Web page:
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Drivers will be able to operate freely across Metro Vancouver with one yet-to-be-determined fee.

Rafal Gerszak/for The Globe and Mail

Metro Vancouver mayors have voted to ensure ride-hailing drivers can operate across the region’s 21 cities without having to buy licences in each of them, an effort to calm worries about consumer choice and prevent the province from imposing its own rules.

Thursday’s agreement to put in place interim rules for a regional business licence by the end of January is a response to ride-hailing companies who said separate fees could hurt service availability and limit where they operate to avoid compounding costs.

Last week, Burnaby passed rules to require a $510 licence for each ride-hailing vehicle and drivers faced the prospect of having to spend another $100 in Vancouver and $203 in New Westminster if they wanted the freedom to move around the region.

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Under the new structure, drivers will be able to operate freely across Metro Vancouver with one yet-to-be-determined fee. That’s different from taxi operators, which are only able to pick up customers in their licensed regions.

“I think it’s a good idea provided our members are given the same privilege to have a single business licence in the region,” said Mohan Kang, president of the B.C. Taxi Association.

Ride-hailing companies praised the decision, which comes just in time for the expected provincial approval of their launch by Christmas.

Lyft said that a single licence “will allow drivers and riders to move more seamlessly across the region.” Scott Larson, the chief executive officer of B.C.-based Kater, said a joint fee “is exactly how it should be done.”

Premier John Horgan, whose government committed to ensuring ride hailing became available, said Thursday that offering the service remains a priority, but ensuring it is done right cannot be rushed.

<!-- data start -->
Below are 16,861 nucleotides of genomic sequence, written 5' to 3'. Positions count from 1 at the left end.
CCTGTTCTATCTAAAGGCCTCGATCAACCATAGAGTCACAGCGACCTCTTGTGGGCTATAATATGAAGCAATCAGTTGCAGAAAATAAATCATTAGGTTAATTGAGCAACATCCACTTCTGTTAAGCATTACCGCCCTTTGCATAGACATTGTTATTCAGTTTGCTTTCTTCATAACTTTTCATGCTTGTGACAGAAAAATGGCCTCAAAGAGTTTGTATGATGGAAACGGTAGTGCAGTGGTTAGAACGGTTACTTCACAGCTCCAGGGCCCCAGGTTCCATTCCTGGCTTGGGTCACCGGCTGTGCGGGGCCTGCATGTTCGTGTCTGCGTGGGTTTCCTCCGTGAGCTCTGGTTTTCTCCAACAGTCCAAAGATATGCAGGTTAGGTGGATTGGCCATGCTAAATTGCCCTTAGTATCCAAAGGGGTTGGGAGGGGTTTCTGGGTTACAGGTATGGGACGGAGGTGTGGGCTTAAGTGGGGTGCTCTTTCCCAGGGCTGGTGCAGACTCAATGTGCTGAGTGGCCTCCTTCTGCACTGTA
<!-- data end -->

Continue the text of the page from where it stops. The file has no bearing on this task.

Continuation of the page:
"The questions on ride hailing have been, ‘Will it be a failure if something doesn’t happen by twilight of the full moon?’ A failure will be people getting hurt, a failure will be a collapse of the existing industry, those are failures.”

Vancouver Mayor Kennedy Stewart said he would now look at adjusting fees set by his council in September.

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“There is a fear that we could lose our jurisdiction to the province, that they are so keen to move ahead with this that if we hold it up in any way that we’ll lose our local ability of any regulation over this industry,” he said at the Mayors' Council on Regional Transportation meeting.

Surrey Mayor Doug McCallum was the lone mayor to oppose the motion, reiterating his concerns about fair competition with the taxi industry.

Port Coquitlam Mayor Brad West voted in favour of the motion, saying: “I think a failure here would put amalgamation on the tips of people’s tongues.”

The fee structure is expected to be cost neutral, with the funds collected by one municipality and then redistributed to others based on incurred costs.

The rules would also include measures on data collection, with a plan to monitor how the services affect congestion. Studies in the U.S. have shown that services like Uber and Lyft contribute to increased traffic.

With a report from Justine Hunter

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